A man reports his car stolen in order to meet the woman of his dreams, literally, in the Night Gallery story “Keep in Touch—We’ll Think of Something,” reviewed here.

“Keep in Touch—We’ll Think of Something” **1/2

Written & Directed by Gene R. Kearney
Alex Cord as Erik Sutton
Joanna Pettet as Claire Foster
Richard O’Brien as Sergeant Joe Brice
David Morick as Officer Hruska
Paul Trinka as the Motorcycle Policeman
Mike Robelo as the Chauffeur

Pianist Erik Sutton (Alex Cord) visits a police station to report his car stolen by a female hitchhiker whom he picked up at 3:00 a.m., saying that he got out of the car to buy an early morning newspaper.

Three days later his car has been recovered but shortly thereafter, Sutton returns to the police to make the same report—and that his car has again been stolen by the same woman who this time pistol whipped him, thus the injury to his forehead.

He goes through a book of police mug shots, and not finding her, he asks if an artist can make a sketch based on his description. When the sketch of a very attractive woman’s face is near-completion, the Sergeant (Richard O’Brien) comments with a knowing look, “I know why you picked her up.”

The sketch leads to the woman, Claire Foster, married and well-to-do (Joanna Pettet, Cord’s real-life wife at the time), being picked up and she obviously matches the sketch. The police, however, have found no other fingerprints besides Sutton’s on his car’s steering wheel, so they must release her and hope that she doesn’t press charges for false arrest.

She is strangely understanding of the situation and not only does she not want to press charges against Sutton, but she agrees to meet him in a nearby bar.

“You’re the one I’ve been looking for ever since I’ve been in college,” Sutton tells Claire. He has memories of unspoken encounters with her in his dreams. He’s been tormented in his life with his main source of hope being her in his dreams and his believe that they are meant to be together, if only he can find her in real life, which is why he created the story of her stealing his car.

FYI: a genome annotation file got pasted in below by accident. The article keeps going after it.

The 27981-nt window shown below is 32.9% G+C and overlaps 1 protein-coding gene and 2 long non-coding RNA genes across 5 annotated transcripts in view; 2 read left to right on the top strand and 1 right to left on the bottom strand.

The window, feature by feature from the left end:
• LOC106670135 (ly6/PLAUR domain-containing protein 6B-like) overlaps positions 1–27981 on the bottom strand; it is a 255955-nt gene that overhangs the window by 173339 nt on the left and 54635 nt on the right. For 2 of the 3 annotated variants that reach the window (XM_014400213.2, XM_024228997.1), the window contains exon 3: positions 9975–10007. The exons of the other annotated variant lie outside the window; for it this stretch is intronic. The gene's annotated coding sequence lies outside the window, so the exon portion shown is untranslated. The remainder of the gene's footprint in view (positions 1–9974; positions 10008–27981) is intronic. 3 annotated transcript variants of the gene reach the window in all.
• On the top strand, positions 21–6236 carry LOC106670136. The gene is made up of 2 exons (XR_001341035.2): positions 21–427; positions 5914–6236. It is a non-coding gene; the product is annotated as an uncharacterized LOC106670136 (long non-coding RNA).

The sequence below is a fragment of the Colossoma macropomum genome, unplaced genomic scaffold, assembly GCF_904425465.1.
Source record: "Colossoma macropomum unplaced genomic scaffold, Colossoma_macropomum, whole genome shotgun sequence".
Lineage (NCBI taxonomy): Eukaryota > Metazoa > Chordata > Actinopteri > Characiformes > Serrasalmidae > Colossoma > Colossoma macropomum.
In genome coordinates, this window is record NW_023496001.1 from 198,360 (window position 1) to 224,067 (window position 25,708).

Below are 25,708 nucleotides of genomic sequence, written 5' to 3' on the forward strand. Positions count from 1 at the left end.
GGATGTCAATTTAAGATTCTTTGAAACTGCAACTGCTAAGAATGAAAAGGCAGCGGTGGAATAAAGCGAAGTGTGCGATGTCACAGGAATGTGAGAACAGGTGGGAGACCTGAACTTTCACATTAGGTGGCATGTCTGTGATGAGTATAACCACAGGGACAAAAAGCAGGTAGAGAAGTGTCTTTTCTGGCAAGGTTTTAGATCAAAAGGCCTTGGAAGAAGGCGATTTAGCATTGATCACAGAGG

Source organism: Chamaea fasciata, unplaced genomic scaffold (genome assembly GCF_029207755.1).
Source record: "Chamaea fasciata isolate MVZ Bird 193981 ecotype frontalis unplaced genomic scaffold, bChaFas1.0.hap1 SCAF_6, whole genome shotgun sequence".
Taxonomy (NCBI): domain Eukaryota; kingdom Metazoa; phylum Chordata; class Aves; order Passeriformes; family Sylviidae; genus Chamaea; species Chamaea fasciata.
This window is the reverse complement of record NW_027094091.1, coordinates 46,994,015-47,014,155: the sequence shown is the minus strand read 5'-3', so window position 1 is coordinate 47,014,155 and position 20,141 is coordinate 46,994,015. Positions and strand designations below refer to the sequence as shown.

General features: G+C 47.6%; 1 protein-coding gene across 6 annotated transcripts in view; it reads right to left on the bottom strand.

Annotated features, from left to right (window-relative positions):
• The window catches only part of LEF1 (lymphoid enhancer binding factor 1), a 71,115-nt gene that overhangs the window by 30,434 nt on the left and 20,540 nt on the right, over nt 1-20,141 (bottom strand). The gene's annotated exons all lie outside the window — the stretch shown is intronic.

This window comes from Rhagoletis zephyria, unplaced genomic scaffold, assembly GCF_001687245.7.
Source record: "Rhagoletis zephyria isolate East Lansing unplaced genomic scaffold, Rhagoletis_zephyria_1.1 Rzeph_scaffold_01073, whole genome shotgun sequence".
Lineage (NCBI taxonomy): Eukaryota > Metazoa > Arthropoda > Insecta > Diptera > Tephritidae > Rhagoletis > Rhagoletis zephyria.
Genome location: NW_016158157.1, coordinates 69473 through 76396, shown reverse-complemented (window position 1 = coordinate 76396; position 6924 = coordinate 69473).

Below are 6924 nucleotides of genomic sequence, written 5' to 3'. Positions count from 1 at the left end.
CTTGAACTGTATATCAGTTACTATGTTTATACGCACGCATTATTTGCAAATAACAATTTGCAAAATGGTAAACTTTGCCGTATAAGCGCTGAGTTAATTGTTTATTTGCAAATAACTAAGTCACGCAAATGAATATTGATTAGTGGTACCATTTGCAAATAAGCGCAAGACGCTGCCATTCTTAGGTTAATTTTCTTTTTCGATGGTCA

Claire shares with Sutton that her husband also has recurring dreams—dreams of a man with a long scar across his hand who comes into his bedroom and strangles him while he’s sleeping. She grabs Sutton’s hands to examine whether he has such a scar, but he does not.

She seems embarrassed and tries to leave but Sutton grabs her and says she was hoping it would be true—that he would be the man with the scar. The share a passionate kiss and he asks her to come leave her husband and come away with him on tour. While they are still in an embrace, she pulls out a pair of scissors from her purse and makes a long cut on one of his hands.

Sutton is shocked while Claire coolly says, “Don’t worry. You can stay at my place until the stitches come out. Everything’s going to work out just perfectly.”

The ending to this story is a surprise but I’m not sure it makes as much sense as it would have if Sutton already did have the scar on his hand. Overall, a decent near-miss.